So would you put this novel into the Postmodern genre, because of it's allusiveness ?

(To me that seems to be one of the main distinctions between Modernism and Postmodernism.) Besides that Postmodernism seems more playful in a tongue-in-cheek sense, and more meta-fictional, it is almost always pretty allusive.

On the other hand, what could be more allusive than Joyce's Ulysses, which is of course officially written in the period that Modernists did their thing. Maybe he was a forerunner in some respects of Postmodernism.


message 21: by Traveller (last edited Nov 14, 2012 06:27AM) (new)

Traveller I've just thought of something. Since you are into linguistics, you'd be a good person to ask. Would you class yourself as a 'nerd'? :P

The once negative connotation that nerd seemed to share with dork, seems to have subtly changed to have a more positive meaning these days?

(Apologies for going off-topic)


Manny The odd thing is that it's not Modernist or Postmodernist at all! It's sort of as though someone had taken Ulysses and translated it, extremely competently, into a good old-fashioned linear narrative. And you know, that's not necessarily a bad idea.


Manny I don't think I'm quite as much of a nerd as I used to be. But I like to keep in contact with my nerd roots.


message 24: by Traveller (new)

Traveller Manny wrote: "The odd thing is that it's not Modernist or Postmodernist at all! It's sort of as though someone had taken Ulysses and translated it, extremely competently, into a good old-fashioned linear narrati..."

Sounds interesting! Maybe he was trying to say; 'Hey look, i can do it in a much less confusing way than that Joyce dude.' LOL


message 25: by Manny (last edited Nov 14, 2012 06:33AM) (new) - rated it 4 stars

Manny I wouldn't rule that out! It's a great piece of work, and a WHOLE LOT easier to read :)


message 26: by Traveller (new)

Traveller Not that i find Joyce as much confusing (after you get used to the convention of how to follow the dialogue) as dense. I never get through Ulysses because of all the looking up i feel compelled to do. ( A bit like Gravity's Rainbow, though admittedly easier than GR)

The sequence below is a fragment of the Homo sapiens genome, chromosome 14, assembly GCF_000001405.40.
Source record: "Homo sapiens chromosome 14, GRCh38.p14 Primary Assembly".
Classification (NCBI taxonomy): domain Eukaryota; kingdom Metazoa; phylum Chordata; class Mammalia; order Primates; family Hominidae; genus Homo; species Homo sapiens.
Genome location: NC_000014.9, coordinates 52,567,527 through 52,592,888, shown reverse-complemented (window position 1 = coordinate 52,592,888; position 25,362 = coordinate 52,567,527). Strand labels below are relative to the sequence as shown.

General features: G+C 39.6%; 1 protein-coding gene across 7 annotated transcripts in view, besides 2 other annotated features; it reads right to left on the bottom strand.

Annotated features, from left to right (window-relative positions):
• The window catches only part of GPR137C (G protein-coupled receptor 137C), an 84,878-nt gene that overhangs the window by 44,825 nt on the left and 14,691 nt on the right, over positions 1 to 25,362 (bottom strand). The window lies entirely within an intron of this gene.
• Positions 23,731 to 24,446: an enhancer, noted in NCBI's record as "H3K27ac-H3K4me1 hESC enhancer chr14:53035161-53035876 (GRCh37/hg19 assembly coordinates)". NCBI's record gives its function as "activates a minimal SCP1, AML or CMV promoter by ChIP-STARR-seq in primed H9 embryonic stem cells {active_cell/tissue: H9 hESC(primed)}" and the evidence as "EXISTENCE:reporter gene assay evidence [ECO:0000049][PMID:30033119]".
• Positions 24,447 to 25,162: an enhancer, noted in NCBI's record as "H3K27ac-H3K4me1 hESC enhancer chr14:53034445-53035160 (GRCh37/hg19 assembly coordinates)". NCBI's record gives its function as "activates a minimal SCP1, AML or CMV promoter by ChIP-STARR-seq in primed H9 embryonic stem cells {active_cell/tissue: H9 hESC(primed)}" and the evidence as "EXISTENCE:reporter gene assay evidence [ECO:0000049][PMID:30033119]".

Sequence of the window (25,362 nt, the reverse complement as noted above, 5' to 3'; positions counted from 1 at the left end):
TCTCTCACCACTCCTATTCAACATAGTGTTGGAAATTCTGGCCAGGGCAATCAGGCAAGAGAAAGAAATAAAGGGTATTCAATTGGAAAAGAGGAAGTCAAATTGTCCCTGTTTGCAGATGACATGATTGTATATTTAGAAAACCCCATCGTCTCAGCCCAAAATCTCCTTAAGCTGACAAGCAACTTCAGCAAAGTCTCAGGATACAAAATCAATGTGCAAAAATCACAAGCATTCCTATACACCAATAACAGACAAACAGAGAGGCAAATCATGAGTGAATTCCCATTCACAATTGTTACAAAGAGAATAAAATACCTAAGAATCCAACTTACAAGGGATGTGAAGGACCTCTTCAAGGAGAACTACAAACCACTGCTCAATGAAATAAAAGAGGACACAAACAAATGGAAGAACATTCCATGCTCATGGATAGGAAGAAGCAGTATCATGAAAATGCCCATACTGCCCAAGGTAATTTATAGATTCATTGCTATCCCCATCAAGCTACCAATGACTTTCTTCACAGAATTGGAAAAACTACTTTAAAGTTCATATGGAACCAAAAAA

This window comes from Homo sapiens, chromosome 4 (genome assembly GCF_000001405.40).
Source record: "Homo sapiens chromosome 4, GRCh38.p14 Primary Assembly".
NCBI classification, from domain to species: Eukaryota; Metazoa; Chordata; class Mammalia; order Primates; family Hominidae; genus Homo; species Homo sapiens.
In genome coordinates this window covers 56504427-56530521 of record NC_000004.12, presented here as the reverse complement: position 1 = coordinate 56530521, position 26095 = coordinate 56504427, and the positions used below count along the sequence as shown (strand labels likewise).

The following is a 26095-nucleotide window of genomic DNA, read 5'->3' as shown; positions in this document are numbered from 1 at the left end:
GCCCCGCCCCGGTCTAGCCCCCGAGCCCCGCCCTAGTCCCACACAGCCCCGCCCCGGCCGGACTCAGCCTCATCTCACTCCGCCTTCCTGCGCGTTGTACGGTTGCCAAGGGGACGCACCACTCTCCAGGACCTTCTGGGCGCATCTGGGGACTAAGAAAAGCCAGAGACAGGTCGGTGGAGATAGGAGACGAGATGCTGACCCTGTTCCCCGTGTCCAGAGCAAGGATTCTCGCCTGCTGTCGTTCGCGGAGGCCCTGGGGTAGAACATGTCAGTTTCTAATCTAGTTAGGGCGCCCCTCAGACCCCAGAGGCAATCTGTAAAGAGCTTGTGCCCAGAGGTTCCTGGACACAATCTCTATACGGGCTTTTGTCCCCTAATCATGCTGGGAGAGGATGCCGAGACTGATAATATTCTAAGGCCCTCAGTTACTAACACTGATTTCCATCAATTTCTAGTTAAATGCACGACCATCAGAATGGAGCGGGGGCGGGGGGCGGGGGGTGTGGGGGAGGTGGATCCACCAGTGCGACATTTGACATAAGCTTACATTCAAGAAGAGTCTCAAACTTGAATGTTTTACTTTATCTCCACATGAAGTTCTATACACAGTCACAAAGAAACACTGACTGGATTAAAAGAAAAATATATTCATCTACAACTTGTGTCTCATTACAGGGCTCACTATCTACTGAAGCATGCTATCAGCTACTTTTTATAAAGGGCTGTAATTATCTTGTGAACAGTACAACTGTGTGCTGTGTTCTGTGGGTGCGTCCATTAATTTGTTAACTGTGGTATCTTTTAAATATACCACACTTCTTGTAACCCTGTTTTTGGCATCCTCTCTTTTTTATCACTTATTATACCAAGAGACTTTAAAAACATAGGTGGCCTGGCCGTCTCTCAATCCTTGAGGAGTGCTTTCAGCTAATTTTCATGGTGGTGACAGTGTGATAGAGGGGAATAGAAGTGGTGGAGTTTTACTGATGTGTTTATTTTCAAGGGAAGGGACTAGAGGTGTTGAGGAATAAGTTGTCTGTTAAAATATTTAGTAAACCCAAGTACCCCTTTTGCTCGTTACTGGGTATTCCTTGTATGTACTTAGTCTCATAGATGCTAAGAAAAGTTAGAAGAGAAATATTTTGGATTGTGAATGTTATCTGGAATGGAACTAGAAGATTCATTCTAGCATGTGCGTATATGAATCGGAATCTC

Manny It is a bit of a pain to keep consulting Blamires all the time. Unfortunately, many of the allusions seem to be both essential and impossible to get.


message 28: by Traveller (new)

Traveller Manny wrote: "It is a bit of a pain to keep consulting Blamires all the time. Unfortunately, many of the allusions seem to be both essential and impossible to get."

I think you've just nailed the perfect review for Ulysses, sir. You could kick ass and get your revenge by giving it the shortest, but most apt, review ever.


Manny Thank you! But I have just posted a short, snappy review of Gravity's Rainbow, and I am resting on my laurels for the moment.

Anyway, I haven't finished Ulysses yet. I'm told there's a surprise ending.


message 30: by Paul (new) - rated it 2 stars

Paul Bryant Yes, there is. Yes.


Manny If you're planning to say any more, put it in a spoiler tag! I fear you may have dropped too many hints already. Damn you.


message 32: by Ian (new) - rated it 4 stars

Ian Klappenskoff I love it that my books, like my friends, keep talking when I'm [supposed to be] asleep.

Manny, I have to come back to you about a trip to Genf. I haven't dismissed it, and the time is fast approaching.


message 33: by Ian (new) - rated it 4 stars

Ian Klappenskoff Manny wrote: "If you're planning to say any more, put it in a spoiler tag! I fear you may have dropped too many hints already. Damn you."

It's more that it's surprising that it ends.


message 34: by Ian (new) - rated it 4 stars

Ian Klappenskoff I wished that I had written a serious review of Gravity's Rainbow, instead of just paraphrasing it in quasi-biblical format.


message 35: by Traveller (new)

Traveller Ian wrote: "
It's more that it's surprising that it ends."


:D


message 36: by Ian (new) - rated it 4 stars

Ian Klappenskoff Hey, I also have to touch base with Paul about Nottingham or London.

Can I organise my whole trip on this thread.

Hey, Paul, I bought the 20th anniversary Clinton Heylin for $10 two days ago. Now I have all three.


message 37: by Bennet (new)

Bennet Dr. Rayner has recently learned, from an online friend he feels he knows quite well but has never met in person, that he may be a High Energy Introvert or HEI. HEIs spend a large part of their time having entertaining conversations with themselves, since they tend to find the company of other people enervating.